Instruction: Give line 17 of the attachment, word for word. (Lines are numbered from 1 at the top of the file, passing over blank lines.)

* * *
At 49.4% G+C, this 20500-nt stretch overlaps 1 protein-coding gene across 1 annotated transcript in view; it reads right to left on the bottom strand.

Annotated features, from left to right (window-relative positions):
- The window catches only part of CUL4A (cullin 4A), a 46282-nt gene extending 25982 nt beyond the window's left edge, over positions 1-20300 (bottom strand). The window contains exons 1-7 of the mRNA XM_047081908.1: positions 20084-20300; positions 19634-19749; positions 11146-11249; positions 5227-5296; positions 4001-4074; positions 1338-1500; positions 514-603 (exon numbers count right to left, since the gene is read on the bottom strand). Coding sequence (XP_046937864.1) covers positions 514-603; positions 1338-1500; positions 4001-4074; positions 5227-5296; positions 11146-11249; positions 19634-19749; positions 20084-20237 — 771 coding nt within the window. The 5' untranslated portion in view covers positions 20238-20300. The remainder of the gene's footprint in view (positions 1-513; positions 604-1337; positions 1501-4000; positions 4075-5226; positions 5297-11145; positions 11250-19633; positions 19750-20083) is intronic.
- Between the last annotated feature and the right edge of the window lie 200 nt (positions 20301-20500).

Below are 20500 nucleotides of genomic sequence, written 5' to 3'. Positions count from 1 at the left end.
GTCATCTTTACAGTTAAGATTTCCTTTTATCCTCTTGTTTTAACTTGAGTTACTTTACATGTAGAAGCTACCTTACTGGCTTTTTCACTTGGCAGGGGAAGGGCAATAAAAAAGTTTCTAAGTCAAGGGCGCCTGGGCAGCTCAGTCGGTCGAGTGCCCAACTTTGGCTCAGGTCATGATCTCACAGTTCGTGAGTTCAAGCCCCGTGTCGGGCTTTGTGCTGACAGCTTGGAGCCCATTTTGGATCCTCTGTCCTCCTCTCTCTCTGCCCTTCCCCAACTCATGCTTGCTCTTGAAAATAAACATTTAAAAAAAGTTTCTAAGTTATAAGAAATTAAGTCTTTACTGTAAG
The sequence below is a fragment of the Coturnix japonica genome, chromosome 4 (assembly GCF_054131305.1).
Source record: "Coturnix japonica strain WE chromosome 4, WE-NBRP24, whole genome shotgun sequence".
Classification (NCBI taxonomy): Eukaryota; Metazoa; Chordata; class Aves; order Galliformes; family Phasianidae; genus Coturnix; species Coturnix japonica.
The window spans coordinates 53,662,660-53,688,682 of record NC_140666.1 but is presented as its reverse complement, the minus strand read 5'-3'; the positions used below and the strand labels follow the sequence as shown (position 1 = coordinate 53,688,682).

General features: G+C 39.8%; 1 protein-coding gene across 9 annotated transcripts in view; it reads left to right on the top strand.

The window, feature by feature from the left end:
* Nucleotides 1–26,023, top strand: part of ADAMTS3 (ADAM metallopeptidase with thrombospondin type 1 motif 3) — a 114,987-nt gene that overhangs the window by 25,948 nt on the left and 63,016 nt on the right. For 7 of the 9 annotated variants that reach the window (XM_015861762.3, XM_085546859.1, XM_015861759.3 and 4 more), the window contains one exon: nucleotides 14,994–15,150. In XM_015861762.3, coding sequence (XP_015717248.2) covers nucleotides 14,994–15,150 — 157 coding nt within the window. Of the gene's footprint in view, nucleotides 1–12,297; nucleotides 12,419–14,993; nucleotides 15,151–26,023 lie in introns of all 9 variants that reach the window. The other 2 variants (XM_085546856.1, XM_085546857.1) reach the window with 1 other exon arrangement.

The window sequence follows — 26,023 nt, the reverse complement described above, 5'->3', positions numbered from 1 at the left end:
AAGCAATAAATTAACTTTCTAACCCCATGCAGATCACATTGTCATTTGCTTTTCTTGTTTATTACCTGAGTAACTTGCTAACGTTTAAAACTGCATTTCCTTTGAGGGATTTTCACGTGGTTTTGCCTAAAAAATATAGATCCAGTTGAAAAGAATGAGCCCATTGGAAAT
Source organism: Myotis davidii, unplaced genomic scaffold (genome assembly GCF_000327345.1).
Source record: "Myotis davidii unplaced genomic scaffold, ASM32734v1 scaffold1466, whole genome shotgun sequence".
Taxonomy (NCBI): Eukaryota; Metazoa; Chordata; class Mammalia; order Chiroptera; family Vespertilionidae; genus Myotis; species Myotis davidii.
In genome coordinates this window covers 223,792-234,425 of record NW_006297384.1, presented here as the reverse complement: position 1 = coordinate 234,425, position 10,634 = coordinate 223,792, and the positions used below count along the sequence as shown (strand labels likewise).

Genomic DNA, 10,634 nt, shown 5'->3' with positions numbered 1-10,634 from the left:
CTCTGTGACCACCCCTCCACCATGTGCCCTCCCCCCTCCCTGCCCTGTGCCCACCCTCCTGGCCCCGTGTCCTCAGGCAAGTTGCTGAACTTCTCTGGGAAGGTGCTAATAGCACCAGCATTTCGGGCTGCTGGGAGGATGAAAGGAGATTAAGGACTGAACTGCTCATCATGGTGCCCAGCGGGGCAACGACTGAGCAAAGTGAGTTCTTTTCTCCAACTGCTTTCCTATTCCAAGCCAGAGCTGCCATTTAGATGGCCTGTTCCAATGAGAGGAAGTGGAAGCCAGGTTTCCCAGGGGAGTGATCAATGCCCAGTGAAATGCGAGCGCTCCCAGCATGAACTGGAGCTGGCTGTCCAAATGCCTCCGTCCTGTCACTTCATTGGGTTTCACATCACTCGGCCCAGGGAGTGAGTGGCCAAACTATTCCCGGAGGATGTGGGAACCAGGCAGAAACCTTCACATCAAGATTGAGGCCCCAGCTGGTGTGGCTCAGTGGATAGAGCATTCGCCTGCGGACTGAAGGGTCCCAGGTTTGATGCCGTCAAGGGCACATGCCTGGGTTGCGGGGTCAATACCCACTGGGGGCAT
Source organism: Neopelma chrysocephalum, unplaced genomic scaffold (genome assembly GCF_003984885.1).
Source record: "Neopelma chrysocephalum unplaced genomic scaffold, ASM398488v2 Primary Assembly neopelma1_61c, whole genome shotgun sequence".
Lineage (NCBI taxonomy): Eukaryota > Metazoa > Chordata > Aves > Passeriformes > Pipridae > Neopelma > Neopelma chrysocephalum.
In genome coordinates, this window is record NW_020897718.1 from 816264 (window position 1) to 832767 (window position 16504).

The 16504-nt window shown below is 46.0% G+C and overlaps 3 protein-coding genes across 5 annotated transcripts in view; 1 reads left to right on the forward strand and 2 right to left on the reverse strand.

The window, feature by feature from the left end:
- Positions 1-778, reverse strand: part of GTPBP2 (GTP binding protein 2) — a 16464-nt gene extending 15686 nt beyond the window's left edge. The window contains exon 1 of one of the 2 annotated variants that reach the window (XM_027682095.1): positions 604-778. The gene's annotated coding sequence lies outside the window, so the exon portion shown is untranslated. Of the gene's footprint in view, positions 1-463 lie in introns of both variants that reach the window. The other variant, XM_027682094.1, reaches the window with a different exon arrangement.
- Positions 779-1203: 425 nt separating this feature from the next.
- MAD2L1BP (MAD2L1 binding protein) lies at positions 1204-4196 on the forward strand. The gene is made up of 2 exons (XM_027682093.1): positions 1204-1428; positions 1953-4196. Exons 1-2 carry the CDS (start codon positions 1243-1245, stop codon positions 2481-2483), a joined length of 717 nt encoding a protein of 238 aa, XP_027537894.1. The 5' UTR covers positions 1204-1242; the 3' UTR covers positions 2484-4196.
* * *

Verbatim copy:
Source record: "Myotis davidii unplaced genomic scaffold, ASM32734v1 scaffold1466, whole genome shotgun sequence".